About Terrance's insistence that we eat at Manchu's because “they have the best chicken in New Orleans”:
I learned that Mr. Turner has a problem with bad food.
On the possibility of working in the community to change conditions:
Some people don't care and they feel like you can't tell them what to do.
In the 21st century young people don't listen to nobody. If the teacher try to tell they to be quiet then they tell the teacher to shut up because my momma don't tell me to be quiet.
Many Children Lack Stability Long After Storm
BATON ROUGE, La. — Last January, at the age of 15, Jermaine Howard stopped going to school. Attendance seemed pointless: Jermaine, living with his father and brother in the evacuee trailer park known as Renaissance Village since Hurricane Katrina in 2005, had not managed to earn a single credit in more than two years.
Not that anyone took much notice. After Jermaine flunked out of seventh grade, the East Baton Rouge School District allowed him to skip eighth grade altogether and begin high school. After three semesters of erratic attendance, he left Baton Rouge in early spring of this year and moved in with another family in a suburb of New Orleans, where he found a job at a Dairy Queen.
A shy, artistic boy with a new mustache, Jermaine is one of tens of thousands of youngsters who lost not just all of their belongings to Hurricane Katrina, but a chunk of childhood itself.
After more than three years of nomadic uncertainty, many of the children of Hurricane Katrina are behind in school, acting out and suffering from extraordinarily high rates of illness and mental health problems. Their parents, many still anxious or depressed themselves, are struggling to keep the lights on and the refrigerator stocked.
For some, like Kearra Keys, 16, who was expelled from her Baton Rouge school for fighting and is now on a waiting list for a G.E.D. program, what was lost may be irretrievable. For others, like Roy Hilton, who stands a head taller than his third-grade classmates, recovery may lie in the neighborhood school near the New Orleans duplex where his family has finally found a home.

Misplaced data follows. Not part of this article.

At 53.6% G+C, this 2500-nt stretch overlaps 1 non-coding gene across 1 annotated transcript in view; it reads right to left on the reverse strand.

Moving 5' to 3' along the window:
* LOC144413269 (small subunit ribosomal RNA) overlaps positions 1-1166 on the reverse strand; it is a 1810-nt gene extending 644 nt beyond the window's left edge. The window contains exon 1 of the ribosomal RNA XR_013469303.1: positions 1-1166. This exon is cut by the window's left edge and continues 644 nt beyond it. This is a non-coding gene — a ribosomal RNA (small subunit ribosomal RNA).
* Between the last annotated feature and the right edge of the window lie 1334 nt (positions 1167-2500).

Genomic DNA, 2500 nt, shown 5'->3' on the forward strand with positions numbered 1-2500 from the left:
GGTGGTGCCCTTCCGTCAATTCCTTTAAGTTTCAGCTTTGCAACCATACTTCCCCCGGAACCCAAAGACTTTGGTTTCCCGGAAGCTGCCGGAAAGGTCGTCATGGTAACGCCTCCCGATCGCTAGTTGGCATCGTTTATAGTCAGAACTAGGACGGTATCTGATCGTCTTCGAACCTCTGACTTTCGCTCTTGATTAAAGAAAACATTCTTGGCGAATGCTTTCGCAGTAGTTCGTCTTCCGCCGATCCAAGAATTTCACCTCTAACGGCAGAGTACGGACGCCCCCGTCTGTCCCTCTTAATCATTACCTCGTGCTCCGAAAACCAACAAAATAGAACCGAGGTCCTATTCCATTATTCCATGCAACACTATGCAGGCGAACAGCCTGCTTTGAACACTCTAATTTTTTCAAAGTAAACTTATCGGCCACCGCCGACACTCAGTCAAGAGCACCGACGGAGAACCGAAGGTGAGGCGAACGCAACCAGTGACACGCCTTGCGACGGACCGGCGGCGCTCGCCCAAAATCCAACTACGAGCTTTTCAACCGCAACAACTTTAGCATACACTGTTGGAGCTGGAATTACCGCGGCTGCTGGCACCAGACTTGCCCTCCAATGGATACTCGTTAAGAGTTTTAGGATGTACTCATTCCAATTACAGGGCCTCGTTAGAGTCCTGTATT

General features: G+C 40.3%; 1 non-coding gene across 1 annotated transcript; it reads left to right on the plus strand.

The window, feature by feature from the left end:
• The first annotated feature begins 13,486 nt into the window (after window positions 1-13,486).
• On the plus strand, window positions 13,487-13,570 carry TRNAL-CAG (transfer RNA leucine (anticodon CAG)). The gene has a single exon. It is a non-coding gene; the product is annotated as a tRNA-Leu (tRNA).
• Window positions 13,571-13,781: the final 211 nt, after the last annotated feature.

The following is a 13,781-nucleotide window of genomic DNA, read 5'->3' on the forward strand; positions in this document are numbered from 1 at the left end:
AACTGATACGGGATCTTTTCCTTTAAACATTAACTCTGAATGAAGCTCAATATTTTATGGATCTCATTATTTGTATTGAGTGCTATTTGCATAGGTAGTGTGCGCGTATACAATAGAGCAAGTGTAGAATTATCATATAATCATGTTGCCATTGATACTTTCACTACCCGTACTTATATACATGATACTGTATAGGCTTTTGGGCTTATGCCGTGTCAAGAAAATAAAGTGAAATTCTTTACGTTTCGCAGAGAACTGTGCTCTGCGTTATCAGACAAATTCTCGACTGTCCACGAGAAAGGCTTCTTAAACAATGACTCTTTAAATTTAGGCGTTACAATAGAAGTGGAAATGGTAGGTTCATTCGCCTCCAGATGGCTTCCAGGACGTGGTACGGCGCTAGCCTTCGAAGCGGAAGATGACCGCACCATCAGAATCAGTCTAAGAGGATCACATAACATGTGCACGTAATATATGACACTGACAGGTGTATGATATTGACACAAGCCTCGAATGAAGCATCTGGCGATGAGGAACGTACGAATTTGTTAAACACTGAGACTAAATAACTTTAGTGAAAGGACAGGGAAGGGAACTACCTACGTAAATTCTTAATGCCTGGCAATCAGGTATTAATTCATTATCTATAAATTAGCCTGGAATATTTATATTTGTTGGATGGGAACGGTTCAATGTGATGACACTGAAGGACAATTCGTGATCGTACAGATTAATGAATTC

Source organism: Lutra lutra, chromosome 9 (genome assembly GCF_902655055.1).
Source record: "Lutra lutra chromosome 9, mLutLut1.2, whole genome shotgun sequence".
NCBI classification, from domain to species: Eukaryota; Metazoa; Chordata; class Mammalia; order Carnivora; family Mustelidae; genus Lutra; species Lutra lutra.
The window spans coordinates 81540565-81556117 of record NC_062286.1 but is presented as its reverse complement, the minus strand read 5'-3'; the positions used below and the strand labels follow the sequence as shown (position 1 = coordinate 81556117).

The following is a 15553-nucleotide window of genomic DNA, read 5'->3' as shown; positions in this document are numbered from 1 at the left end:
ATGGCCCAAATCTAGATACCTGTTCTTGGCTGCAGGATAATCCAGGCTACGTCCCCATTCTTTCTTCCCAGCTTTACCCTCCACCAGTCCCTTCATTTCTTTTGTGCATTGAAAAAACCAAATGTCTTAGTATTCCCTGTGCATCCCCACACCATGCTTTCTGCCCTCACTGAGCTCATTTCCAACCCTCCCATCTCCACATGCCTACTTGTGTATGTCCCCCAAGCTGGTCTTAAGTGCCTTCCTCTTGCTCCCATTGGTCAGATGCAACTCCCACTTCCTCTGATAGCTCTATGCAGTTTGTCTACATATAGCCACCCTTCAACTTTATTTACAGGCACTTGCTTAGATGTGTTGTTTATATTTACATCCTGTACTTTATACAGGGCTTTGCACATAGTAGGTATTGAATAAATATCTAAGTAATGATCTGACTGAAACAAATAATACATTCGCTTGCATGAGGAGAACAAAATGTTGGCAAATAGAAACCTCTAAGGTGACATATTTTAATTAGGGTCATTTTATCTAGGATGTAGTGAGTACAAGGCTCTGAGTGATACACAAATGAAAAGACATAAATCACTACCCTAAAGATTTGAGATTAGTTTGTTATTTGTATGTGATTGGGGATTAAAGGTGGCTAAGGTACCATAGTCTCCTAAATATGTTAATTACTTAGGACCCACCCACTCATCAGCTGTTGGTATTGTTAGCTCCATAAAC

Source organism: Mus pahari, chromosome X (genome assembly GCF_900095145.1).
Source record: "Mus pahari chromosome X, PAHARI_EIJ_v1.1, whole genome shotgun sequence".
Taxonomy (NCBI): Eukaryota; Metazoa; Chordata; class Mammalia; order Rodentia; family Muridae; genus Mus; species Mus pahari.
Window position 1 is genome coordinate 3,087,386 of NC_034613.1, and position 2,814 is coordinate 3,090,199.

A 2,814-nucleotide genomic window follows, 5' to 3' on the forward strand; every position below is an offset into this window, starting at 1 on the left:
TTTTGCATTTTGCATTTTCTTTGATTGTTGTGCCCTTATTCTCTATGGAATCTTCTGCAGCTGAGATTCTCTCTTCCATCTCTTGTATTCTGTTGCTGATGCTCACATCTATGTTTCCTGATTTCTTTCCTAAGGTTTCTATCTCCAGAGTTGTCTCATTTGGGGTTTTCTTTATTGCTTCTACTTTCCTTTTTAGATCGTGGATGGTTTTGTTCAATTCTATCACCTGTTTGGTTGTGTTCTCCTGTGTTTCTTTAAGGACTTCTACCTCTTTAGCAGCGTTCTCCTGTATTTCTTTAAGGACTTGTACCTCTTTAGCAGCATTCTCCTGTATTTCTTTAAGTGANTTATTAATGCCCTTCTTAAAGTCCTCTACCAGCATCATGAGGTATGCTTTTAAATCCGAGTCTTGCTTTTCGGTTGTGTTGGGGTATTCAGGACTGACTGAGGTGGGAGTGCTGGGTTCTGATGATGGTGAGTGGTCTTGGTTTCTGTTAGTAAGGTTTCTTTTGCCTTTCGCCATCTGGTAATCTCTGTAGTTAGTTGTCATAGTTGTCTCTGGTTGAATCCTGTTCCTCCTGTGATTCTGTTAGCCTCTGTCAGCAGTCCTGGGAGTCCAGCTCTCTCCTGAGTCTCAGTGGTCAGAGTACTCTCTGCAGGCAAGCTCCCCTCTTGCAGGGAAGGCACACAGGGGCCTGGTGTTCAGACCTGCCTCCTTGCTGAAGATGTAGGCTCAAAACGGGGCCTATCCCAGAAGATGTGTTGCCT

The families profiled in this series were among the last to leave Renaissance Village when the Federal Emergency Management Agency closed it in May. The government was trying to nudge the poorest, least-educated and sickest evacuees toward self-sufficiency — or at least toward agencies other than FEMA.
More than 30,000 former trailer residents landed in apartments paid for by the federal government until March 2009, a small fraction are in the hands of private charities or government housing programs for the disabled, and thousands more simply traded in their trailers for other temporary quarters. Case managers promised by FEMA to help these families find permanent homes have yet to start work in Louisiana.
Many of the adults are at least partly victims of their own poor choices. But the children are another matter. For them, the experts prescribe the one thing that has been hardest to obtain: stability. Their parents sometimes work against that goal.
Jermaine’s father, Joseph Griffin, has had trouble holding on to steady work and said he did not see much value in his son’s attending school this semester because he had already missed so much class. “If he doesn’t get no credits for it, what sense does it make for him to sit up in there?” Mr. Griffin said. “I was going to try to get him a job.”
The health problems of Hurricane Katrina children are daunting. When the Children’s Health Fund, whose mobile health clinics have provided the only doctors and psychologists available to many of these families, reviewed the charts of children seen this year, researchers with the Mailman School of Public Health at Columbia University found that 41 percent under age 4 had iron-deficiency anemia — twice the rate for children in New York City’s homeless shelters. Anemia, often attributable to poor nutrition, is associated with developmental problems and academic underachievement.
Forty-two percent of the children, who lived in trailers laced with dangerous levels of formaldehyde, had allergic rhinitis or an upper respiratory infection, the study found.
More than half of those ages 6 to 11 had a behavior or learning problem, yet in the East Baton Rouge School District children can wait for as long as two years to be tested for learning disabilities.
“Not only has their health not improved since the storm,” the study said, “over time it has declined to an alarming level.”
Medical care, counseling and child care are hard to find. In that respect, LaTonya London has been lucky. Her youngest children, born while the family lived at Renaissance Village, have two of the 16 Early Head Start slots — down from 200 right after the storm — reserved for evacuees of Hurricane Katrina in Baton Rouge. The baby, Edbony, was born with no forearms. Darren, 2, was two months premature and suffers from asthma and delayed speech.